Psst. I've got a sure thing for you. In fact, five sure things. Can't-miss opportunities. All you have to do is read this column and invest.
Feeling your pockets to see if anybody's lifted your wallet yet? You should be. There is no such thing as a sure thing. Remember, if a deal is too good to be true, it probably is.
But that doesn't mean there aren't opportunities for which potential profits far outweigh the risks.
And those are the kinds of "sure things" I'm going to tell you about today. There's real risk in each, but it's limited and pretty easy to understand, and the potential gains are quite substantial -- although likely to disappoint anyone who's looking for a $1 million payday from a $2 lottery ticket.
Three of these five "sure things" are for the near term. You can put money in them now and profit over the next six months, even if the U.S. stock market and the U.S. economy continue to struggle. In fact, they're likely to do well precisely because the stock market and the economy are struggling.
The other two "sure things" are longer term. You might have to wait six months or more to put money into these. That wait helps remove the bulk of the risk from these plays, turning them from gambles into "sure things."
There's no overarching thesis that links these five. They're just five opportunities I've found that the financial markets are offering us now or will offer us in six months or so. They're not all equally useful to everyone. And they won't all appeal to everyone. This group should offer something for everyone.
1. Municipal bondsThanks to the turmoil in the municipal bond market, you can now find tax-free city and state bonds that pay more than U.S. Treasury bonds. As the AAA credit ratings of companies such as and have come into question, yields on even the safest AAA-rated municipal bonds have climbed as investors have demanded more cash to take on the perceived extra risk.
On March 6, when a 10-year U.S. Treasury note was yielding 3.59%, I easily found bonds for New York City, where I live, yielding 3.5% for a bond maturing in six years to 3.75% for a bond maturing in 2017. Those issues were rated a safe AA and a supersafe AAA, respectively. Because I don't have to pay the hefty income taxes charged by New York state and New York City on these bonds, the yields on these municipals are equal to 5.2% and 5.6% Treasury yields and 5.83% and 6.25% corporate yields, respectively, for someone in the top tax bracket.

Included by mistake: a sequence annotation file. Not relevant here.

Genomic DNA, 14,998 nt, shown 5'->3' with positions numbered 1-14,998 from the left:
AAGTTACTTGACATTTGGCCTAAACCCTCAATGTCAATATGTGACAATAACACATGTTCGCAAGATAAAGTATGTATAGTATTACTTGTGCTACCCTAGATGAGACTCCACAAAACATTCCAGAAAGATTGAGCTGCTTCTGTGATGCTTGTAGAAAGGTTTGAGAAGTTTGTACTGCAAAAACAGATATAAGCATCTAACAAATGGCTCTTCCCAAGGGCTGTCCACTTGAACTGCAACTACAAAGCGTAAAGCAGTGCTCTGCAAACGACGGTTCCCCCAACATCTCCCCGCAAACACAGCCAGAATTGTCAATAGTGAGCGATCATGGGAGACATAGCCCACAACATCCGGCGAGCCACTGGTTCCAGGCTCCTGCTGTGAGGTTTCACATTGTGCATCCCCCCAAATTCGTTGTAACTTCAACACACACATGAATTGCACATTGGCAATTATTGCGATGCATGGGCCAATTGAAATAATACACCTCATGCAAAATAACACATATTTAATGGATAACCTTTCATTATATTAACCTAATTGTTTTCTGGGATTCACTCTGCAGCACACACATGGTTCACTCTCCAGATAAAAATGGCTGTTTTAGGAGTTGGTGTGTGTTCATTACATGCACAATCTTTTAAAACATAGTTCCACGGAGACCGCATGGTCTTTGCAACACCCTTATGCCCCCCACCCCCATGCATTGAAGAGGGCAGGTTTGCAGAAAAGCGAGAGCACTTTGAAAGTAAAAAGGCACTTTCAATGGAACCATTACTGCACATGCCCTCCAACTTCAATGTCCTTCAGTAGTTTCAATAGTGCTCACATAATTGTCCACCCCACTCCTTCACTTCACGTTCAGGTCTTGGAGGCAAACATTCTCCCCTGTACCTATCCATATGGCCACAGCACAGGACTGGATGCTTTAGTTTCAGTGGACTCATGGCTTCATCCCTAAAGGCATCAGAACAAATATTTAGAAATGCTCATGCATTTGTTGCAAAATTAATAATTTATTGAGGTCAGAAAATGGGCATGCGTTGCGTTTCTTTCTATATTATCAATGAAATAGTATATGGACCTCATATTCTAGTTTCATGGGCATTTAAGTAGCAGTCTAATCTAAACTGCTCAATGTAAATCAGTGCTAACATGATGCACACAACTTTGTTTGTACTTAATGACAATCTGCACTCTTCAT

If you live in another high-tax state or city, you'd get the same kind of bump. The near certainty that taxes will go up in the future makes the tax-free income from these municipal bonds even more valuable.
Caveat No. 1: If interest rates rise, you can avoid the possibility of taking a hit to your principal by holding the bond to maturity. But that works only if you buy a bond that's trading at its par value. If you have to pay a premium -- say, $104 for $100 in face value -- you'll lose the premium if you hold to maturity. If you have difficulty finding a bond without a premium in the secondary market, ask your broker to alert you when a new issue is about to hit the market.
Caveat No. 2: Make sure that if you are subject to the alternative minimum tax, or AMT, you buy a bond that is exempt from it. Municipal bonds that fund what the tax code considers "private uses" aren't exempt from the AMT.
2. The Japanese yenSince the beginning of 2008, the yen has staged an amazing turnaround. After falling by 16% against the U.S. dollar from March 2005 to June 2007, the yen has climbed 8.7% since December. What's up? It's the unwinding of what's known as the yen carry trade.
When the yen was tumbling, traders took out loans at Japanese interest rates near 1%, sold yen to buy dollars or euros and then used those currencies to buy stocks, bonds, real estate and mortgage-backed securities. That gave the traders immense leverage and immense profits. But when global debt markets collapsed at the end of 2007, taking down the price of assets from mortgage-backed securities to stocks, traders sought to cut their risk by repaying their yen loans. That meant selling assets in dollars and euros, then selling those currencies and buying yen.
As traders bought yen, the currency started to go up in price, leading more traders to sell assets in other currencies and buy yen to repay their loans -- before a stronger yen made repaying those loans more expensive.
That's turned the yen into an almost perfect mirror image of the stock market. When stocks go down, the yen goes up as more traders sell assets and buy yen. For example, on March 6, when thewent down 2.2%, the yen climbed 1.3% in price.
These days you don't have to buy and sell in the currency markets to go long on yen. There's an exchange-traded fund that tracks the price of the Japanese yen. Thewill give you access as easily and inexpensively as buying a stock.
Caveat No. 1: The Japanese government is making noises about intervening in the markets if a strong yen threatens to make exports too expensive. I don't take this threat too seriously because a strong yen cuts the price of oil for the Japanese economy.
Caveat No. 2: I'd expect some strong resistance at the psychologically important level of 100 yen to the dollar. But the continued plunge of U.S. financial shares should be enough to push through this price.